This might not be a popular blog post. Normally, I make an attempt to be lighthearted. Face it, there’s too much unhappiness and tension in the world. However, today, I’m having a hard time being funny.
Yesterday there was another high profile shooting spree—the third in a matter of a few short weeks. Colorado. Wisconsin. Texas. Three different parts of the country. Three different reasons for taking a weapon and firing on his fellow man. Three people who should have never been allowed to have a gun. But because they had one (and in fact they had many) people died.
After the Wisconsin shooting, friend and fellow writer Chuck Wendig tweeted that the time was fast approaching for us to start a serious conversation about guns. Perhaps in some part we can start that conversation here. We are writers that love humor. We love mysteries and often use guns in our writing, but, in real life, guns are a serious business. We need to find a way to get people talking—really talking—about what should be done about them.
There is a slogan that says “Guns don’t kill people. People kill people.” It is hard to argue the fact that a gun by itself will not pull its own trigger. But take the gun out of the hands of a man whose own parents say was out of control and several people who died yesterday would still be alive. Their families would not be grieving or asking questions to which there will never be answers.
Guns kill people.
I’m sorry. No matter how literally correct that slogan might be, I believe guns kill people. Does that means that I believe that people would not kill if they didn’t have access to guns? No. But I think the numbers killed would be smaller. The choice to kill would be harder.
Maybe I’m wrong. But yesterday a man with a gun killed people by shooting out of the window of his home. In Wisconsin, a gunman opened fire in a church. In Colorado, people watching a movie were gunned down while eating popcorn.
Men killed those people. So did the guns those men used.
Three horrific incidents in 22 days.
I’m not writing this post because I know what the answer is. I don’t. Not a clue. But I do know that something has to change.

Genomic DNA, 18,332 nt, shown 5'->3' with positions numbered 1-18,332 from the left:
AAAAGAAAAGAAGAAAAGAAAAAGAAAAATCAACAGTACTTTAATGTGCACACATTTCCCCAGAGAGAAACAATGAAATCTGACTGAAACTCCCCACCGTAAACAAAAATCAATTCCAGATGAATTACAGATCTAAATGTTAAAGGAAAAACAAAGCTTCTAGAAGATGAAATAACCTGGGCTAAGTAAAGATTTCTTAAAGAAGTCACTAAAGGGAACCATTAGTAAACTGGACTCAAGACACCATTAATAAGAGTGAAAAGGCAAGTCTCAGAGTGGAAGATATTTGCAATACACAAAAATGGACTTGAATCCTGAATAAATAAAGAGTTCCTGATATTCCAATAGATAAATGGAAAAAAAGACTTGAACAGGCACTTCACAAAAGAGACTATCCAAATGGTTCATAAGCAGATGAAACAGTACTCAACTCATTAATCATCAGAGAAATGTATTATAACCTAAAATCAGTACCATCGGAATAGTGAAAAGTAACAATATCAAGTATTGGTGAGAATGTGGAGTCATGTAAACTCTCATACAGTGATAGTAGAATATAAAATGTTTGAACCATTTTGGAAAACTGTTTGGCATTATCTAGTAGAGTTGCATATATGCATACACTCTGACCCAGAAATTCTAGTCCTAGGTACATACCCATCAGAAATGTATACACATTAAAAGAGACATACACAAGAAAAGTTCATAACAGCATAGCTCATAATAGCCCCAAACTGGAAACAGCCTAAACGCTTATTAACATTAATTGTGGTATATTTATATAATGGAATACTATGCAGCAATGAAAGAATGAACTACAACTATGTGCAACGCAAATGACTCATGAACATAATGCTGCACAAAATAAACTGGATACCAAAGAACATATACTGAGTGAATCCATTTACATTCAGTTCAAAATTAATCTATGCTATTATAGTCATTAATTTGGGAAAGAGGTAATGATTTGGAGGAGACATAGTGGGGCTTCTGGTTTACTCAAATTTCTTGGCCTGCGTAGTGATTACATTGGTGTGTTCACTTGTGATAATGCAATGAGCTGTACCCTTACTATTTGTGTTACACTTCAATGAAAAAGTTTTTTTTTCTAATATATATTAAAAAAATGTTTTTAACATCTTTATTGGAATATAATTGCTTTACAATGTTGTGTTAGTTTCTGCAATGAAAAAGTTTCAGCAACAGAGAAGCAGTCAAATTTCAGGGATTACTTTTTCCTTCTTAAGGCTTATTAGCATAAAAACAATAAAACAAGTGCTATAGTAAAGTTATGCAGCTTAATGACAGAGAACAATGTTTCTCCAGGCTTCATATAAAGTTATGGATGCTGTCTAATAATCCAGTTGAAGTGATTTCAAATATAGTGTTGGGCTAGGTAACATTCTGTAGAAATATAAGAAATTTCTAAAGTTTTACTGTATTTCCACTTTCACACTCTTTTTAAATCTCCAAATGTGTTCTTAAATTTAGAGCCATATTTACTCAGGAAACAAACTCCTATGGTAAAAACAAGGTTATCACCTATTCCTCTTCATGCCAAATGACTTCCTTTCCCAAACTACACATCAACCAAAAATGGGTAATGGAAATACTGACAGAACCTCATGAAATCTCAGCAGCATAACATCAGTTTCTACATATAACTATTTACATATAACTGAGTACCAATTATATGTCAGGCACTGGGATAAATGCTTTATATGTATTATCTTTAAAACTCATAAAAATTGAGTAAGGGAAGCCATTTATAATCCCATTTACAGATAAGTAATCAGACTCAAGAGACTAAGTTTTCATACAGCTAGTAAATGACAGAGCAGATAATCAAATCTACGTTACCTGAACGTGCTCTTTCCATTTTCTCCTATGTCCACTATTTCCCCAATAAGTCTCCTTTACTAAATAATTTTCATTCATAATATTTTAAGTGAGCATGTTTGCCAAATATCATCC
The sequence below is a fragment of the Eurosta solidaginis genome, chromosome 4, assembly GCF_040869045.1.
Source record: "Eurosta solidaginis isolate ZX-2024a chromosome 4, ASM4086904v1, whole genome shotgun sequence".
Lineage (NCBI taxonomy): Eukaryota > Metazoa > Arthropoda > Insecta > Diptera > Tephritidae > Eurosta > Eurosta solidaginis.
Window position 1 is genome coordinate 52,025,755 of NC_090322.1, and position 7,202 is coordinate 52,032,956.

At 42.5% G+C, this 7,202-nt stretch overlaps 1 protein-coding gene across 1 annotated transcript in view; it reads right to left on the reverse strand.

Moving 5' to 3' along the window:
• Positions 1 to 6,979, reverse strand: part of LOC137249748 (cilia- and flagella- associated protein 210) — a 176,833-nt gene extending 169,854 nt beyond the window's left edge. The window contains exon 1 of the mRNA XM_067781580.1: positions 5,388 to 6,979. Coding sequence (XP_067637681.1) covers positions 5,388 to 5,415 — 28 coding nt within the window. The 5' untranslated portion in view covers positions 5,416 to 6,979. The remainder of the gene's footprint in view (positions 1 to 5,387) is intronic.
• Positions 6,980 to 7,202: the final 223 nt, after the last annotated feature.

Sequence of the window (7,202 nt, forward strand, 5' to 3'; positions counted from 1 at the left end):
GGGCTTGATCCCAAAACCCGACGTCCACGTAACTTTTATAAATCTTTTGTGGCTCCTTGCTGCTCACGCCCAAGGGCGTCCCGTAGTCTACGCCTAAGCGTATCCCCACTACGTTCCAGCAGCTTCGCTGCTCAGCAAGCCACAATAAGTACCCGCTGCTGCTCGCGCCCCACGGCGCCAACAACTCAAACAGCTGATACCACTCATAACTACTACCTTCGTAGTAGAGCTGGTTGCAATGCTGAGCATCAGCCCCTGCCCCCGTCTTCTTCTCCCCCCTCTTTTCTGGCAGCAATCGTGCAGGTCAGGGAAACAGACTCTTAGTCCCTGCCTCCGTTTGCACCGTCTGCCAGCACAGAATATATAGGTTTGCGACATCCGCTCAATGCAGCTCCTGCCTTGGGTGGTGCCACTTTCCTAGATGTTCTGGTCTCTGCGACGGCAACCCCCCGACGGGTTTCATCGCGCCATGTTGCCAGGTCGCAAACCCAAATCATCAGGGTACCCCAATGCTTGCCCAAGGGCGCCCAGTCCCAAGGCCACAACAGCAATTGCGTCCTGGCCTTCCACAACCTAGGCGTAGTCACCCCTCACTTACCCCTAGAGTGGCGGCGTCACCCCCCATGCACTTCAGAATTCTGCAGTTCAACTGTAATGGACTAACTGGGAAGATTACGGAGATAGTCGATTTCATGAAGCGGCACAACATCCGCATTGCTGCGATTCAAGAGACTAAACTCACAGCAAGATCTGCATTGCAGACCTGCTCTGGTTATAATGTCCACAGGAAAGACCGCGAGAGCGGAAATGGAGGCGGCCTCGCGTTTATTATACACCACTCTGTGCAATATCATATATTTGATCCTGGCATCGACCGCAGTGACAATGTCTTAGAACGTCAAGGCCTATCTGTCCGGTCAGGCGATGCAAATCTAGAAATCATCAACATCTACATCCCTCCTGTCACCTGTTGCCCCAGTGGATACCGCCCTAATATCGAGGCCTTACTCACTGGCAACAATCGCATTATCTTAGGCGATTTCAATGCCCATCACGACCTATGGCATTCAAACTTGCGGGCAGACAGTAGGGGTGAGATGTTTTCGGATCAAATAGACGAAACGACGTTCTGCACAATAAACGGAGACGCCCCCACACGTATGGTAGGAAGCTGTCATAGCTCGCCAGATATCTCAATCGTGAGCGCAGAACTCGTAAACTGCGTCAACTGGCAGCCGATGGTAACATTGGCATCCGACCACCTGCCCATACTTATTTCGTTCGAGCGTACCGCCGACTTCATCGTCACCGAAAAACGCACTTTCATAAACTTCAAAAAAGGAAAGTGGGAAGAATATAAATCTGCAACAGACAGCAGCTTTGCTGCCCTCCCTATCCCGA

The constitution reads: A well regulated Militia, being necessary to the security of a free State, the right of the people to keep and bear Arms, shall not be infringed.
I have found 4 definitions of militia:
1. A body of citizens enrolled for military service, and called out periodically for drill but serving full time only in emergencies.
2. A body of citizen soldiers as distinguished from professional soldiers.
3. All able-bodied males considered by law eligible for military service.
4. A body of citizens organized in a paramilitary group and typically regarding themselves as defenders of individual rights against the presumed interference of the federal government.
The second amendment was written at a time before the national armed forces were created. There wasn’t an Army, Navy, Air Force or Marine Corps. The National Guard didn’t exist. The only chance for the country to defend itself was if every day citizens answered the call of the government to fight off whatever threat was eminent to the nation. Once the national government founded the branches of military, the need for a militia was dissolved.
Does that mean I think citizens should be forbidden from owning guns? Again, I have no idea. But I do think the second amendment doesn’t provide the answers that some people would like it to. This debate would be easier if it did. It doesn’t. The answer lies with us…the American people. It is time to have a debate that doesn’t wield the second amendment and catchy slogans like a bulletproof shield.
Guns kill people because people use guns. End of story. Not all people commit murder with them, but enough do that we need to have the conversation. We need to table our emotions about whether we love or hate guns. We need stop asking what the founding fathers would do because I guarantee you they never imagined the possibility of a movie theater let alone the horrendous mass murder that would occur there.
I have no answers. Only questions. But I believe that what we are doing now isn’t working. We need to find better answers because I think the one thing we can all agree on is that the people we love in our lives are more important than the ownership of a gun that might one day be the cause of their death.
And to the families of all of the victims…my heart and prayers are with you.